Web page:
Then they had to choreograph the shot, replicating Tom's vision as closely as possible. Isaac was in the back of the pickup. "The horse was called Lucky – that said everything for how the video went," says Tom. "Isaac was the 'human meat gimbal', as he described himself, and he was pulling focus and stabilising. We still wanted to keep some shake because if you go too smooth you get all sorts of distortion and you lose a lot of the energy."


2. Hyper zoom lens reveal

"I knew I needed a really big zoom lens because I wanted to have these crazy reveals of the landscape," explains Tom. "You think Ants is standing against a green wall then, no, he's next to a fire truck. I want people to feel they've been taken on a journey – and a zoom out is one little journey within a bigger story."

"Any operator will tell you it's challenging to create these shots," says Isaac. "It's tricky, especially if you're panning and operating the camera while zooming, but you're letting the lens do the work, really. It's not super technical."


3. The 'whip-pan' transitions

When the camera 'whips' from Ants singing on one cliff face to another, it's all about timing, says Isaac. "It's purely about being locked into your performer. It helps a little bit if you've got the tripod set up the right way, but you're mainly asking the operator to work in time with the talent.

"My work is to facilitate the director as much as possible and if they're going to be able to nail a beat better than I am, then why would I be operating one second? So Tom was the one who shot that!"


4. Match cut moment

A stand-out moment in the video is the montage of backgrounds, with Ants seemingly static in the scene. This involved a cycle of only two backgrounds at walking distance from each other, and the technique was surprisingly simple. "We had adhesive putty stuck to the screen to mark his position," explains Isaac. "Then we just went to a new spot and put him in the same position.

"I would say that a lot of the work we were doing is far less technically advanced than Charlie Chaplin's work. It's just getting the compositions and the lighting right. It's the real fundamentals of cinematography."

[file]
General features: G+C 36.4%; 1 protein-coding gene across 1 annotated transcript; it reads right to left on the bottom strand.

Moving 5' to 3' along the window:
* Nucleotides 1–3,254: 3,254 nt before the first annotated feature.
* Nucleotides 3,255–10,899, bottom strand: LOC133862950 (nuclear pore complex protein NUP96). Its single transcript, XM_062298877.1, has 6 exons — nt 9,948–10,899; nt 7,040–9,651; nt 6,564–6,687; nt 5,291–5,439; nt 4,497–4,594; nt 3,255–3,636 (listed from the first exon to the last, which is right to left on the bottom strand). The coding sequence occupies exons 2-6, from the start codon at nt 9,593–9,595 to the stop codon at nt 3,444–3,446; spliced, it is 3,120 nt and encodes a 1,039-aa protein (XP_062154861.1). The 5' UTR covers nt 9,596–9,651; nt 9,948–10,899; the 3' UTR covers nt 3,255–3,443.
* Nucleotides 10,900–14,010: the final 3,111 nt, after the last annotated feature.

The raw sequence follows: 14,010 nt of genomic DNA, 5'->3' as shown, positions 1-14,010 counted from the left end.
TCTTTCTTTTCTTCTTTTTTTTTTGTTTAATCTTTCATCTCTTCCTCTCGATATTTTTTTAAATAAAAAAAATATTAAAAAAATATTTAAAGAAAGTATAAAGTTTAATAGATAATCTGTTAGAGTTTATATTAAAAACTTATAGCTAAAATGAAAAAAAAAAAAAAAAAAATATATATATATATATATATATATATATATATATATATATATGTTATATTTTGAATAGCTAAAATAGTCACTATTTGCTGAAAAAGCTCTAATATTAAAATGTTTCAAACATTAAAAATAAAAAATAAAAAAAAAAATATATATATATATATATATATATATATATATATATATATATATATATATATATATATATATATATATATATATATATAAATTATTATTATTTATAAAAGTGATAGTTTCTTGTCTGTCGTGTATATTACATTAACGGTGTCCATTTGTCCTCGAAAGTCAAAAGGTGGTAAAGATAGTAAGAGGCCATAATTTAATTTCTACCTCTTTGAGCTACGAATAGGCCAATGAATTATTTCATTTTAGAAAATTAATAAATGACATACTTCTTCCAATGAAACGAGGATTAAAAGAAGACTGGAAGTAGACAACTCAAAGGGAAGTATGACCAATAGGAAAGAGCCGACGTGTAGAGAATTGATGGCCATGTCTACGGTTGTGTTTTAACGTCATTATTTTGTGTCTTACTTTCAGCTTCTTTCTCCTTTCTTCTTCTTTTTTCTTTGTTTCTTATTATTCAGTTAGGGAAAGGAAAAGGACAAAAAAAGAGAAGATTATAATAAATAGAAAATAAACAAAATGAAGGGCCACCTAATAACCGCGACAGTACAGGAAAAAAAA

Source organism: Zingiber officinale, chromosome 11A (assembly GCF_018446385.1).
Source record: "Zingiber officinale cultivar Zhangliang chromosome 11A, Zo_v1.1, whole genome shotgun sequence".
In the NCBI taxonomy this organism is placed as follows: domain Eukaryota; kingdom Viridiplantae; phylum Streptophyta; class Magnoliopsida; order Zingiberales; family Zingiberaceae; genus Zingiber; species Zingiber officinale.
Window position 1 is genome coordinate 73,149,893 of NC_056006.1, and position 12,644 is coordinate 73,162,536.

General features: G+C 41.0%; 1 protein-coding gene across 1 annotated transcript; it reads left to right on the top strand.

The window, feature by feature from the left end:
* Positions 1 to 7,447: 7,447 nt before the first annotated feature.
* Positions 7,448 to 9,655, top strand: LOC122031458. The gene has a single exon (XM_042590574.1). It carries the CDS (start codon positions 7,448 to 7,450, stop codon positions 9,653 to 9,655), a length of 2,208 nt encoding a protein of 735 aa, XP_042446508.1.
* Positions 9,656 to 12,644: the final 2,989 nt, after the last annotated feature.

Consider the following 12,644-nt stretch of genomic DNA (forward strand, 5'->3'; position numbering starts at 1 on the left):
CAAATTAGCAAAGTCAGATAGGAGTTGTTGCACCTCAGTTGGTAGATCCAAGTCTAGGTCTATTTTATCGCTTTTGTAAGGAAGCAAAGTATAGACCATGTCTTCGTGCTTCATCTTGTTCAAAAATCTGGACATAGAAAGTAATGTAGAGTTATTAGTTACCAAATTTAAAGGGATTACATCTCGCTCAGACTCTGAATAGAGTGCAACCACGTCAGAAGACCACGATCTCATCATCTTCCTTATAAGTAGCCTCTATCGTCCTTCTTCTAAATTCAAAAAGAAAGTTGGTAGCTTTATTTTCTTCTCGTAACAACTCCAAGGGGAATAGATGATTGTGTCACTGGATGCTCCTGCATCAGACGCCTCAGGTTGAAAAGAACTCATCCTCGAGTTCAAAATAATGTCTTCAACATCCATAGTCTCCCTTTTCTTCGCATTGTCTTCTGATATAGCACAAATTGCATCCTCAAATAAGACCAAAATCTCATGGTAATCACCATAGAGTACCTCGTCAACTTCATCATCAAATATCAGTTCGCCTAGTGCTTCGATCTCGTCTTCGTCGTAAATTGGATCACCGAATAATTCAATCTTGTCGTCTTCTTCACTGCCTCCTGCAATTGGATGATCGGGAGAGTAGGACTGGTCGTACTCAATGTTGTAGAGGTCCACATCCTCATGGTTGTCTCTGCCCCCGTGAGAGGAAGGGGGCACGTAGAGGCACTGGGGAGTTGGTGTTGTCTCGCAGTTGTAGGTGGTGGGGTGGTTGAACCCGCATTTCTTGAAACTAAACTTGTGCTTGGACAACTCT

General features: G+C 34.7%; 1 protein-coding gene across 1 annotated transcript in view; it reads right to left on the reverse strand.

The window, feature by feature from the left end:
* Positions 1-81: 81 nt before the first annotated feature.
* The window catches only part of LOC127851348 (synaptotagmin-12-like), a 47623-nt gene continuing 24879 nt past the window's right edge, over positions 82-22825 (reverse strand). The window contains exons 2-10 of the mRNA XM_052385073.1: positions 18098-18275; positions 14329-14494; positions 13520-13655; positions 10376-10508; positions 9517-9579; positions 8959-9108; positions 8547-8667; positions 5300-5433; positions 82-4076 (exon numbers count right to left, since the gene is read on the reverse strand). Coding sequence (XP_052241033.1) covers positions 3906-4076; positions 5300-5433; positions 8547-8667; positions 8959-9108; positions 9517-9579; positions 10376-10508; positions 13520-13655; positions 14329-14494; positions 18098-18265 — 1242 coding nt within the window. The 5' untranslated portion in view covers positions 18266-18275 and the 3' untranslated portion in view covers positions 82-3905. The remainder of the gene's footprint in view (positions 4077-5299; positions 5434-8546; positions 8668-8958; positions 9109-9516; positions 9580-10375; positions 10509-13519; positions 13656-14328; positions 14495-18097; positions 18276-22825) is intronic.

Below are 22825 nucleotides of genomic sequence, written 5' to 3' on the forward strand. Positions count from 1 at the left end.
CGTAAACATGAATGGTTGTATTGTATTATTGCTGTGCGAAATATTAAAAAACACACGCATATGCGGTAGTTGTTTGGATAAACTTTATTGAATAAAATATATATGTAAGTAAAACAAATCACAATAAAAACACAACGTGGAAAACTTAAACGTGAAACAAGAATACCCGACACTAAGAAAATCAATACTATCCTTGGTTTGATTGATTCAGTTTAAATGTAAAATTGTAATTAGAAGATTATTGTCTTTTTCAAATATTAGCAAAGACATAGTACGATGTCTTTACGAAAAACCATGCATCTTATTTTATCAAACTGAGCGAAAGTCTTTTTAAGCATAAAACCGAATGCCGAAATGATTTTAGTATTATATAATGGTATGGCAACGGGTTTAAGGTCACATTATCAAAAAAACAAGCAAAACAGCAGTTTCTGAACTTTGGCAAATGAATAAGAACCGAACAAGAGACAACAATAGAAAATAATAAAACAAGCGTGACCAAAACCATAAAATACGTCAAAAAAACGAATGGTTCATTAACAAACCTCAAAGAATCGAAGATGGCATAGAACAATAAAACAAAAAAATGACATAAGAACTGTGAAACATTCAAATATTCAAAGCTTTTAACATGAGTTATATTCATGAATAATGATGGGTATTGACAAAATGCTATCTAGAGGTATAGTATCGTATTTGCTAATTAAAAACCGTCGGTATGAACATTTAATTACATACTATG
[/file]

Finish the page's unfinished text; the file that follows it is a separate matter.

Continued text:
AntsLive stands in front of a rocky hill, with his reflection visible in the water under him, in the music video for Number One Candidate.

"Each bit of a zoom, you want to keep unravelling your image," Tom says of the shots created with the Canon SC15x11 zoom lens. © Video Still Courtesy of Payday Records, Inc.

The vintage Canon SC15x11 (11-165mm T2.5) behind the 'big reveals'

Canon's vintage zooms have a deserved reputation for elevating the quality of filmed pieces. Isaac frequently uses the Canon SC15x11 (11-165mm T2.5) Super 16mm zoom lens in his work.

"I specifically have the second generation of zooms because they still have a lot of the imperfections that really make it, then I'll switch to the later generations if I want pure resolution," he says. But it isn't just the image quality that appeals. "They're also ridiculously lightweight," at just 2.5kg.

Canon has more than 75 years of optical expertise, but entered the cinema lens market in 1971, with the K5x25 macro zoom lens. "Our introduction to cinema optics was groundbreaking at the time and it was recognised instantly by the film industry," says Aron Randhawa, Canon Europe Product Specialist. Directors including Danny Boyle are still championing some of the Academy Award-winning K35 prime lenses.

The 15x optical zoom used in this music video, the Canon SC15x11, was originally released in 1997. Its spiritual successors are the Canon Flex Zooms with other Cine-Servo lenses, such as the Canon CN20x50 IAS H E1/P1 and Canon CN10X25 IAS S.

Cinematographer Anthony Dod Mantle films with a Canon camera. He is wearing a warm black jacket, yellow gloves and headphones.

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AntsLive sits casually on a grassy mountainside, further peaks of the mountain range extending behind him.

"People always come to me and say, 'Oh, we need a big smash zoom.' And I say, 'Yes, it's covered. It's a 15x zoom," says Isaac. The Canon SC15x11 is a mainstay in the DoP's kitbag. © Video Still Courtesy of Payday Records, Inc.

What made Number One Candidate a success

"Tom and Isaac have achieved one of the most remarkable, captivating and creative music videos of the year," says Aron. "The combination of their precise framing and powerful optical zooms creates an amazing experience."

Tom says that several factors have contributed to its success. "To say it went viral solely on the basis of the quality of the video would be naive," he says. "It went viral because the video was great, the song was great, but we got lucky as well."

Isaac adds, "We both knew it was going to be a great video, but I think a huge part of the response is the way that image feels when you look at it. It's those intangible things like composition, colour and performance that matter."

The video has opened many doors for the team. "I think it made people trust me a little bit more," says Tom. "Now I'm the guy who made that video, and it's so different from everything else, that I guess they think my ideas probably aren't crazy. That's a really nice place to be in."

Kirjoittaja Emma-Lily Pendleton